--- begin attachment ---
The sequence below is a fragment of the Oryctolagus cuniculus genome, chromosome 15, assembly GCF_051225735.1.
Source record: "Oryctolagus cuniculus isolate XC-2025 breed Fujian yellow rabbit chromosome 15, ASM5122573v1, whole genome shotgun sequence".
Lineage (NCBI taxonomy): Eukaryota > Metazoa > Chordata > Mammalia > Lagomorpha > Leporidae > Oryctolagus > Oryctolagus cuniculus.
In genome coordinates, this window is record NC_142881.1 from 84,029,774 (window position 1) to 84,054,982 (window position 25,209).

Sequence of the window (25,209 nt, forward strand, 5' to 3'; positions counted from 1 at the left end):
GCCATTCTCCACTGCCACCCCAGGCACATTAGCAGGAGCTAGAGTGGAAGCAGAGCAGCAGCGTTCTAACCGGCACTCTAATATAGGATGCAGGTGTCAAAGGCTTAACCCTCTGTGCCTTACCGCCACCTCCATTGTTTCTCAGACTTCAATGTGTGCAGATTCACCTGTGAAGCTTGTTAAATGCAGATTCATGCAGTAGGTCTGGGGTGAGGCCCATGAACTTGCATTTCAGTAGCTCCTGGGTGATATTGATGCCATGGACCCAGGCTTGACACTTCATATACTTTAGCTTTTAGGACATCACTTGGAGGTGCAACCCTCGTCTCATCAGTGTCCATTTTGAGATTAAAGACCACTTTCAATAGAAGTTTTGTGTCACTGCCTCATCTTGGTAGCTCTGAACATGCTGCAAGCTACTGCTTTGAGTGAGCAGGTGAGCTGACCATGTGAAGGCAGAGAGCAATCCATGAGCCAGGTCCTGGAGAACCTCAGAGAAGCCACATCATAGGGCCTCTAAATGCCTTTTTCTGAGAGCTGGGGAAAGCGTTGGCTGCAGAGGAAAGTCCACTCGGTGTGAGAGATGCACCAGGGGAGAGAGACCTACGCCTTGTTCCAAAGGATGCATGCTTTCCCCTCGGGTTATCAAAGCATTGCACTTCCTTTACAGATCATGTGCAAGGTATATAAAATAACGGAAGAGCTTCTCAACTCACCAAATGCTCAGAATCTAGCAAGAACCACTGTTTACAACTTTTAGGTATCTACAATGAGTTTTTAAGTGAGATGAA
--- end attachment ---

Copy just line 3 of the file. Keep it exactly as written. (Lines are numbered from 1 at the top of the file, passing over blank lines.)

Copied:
Lineage (NCBI taxonomy): Eukaryota > Metazoa > Chordata > Mammalia > Lagomorpha > Leporidae > Oryctolagus > Oryctolagus cuniculus.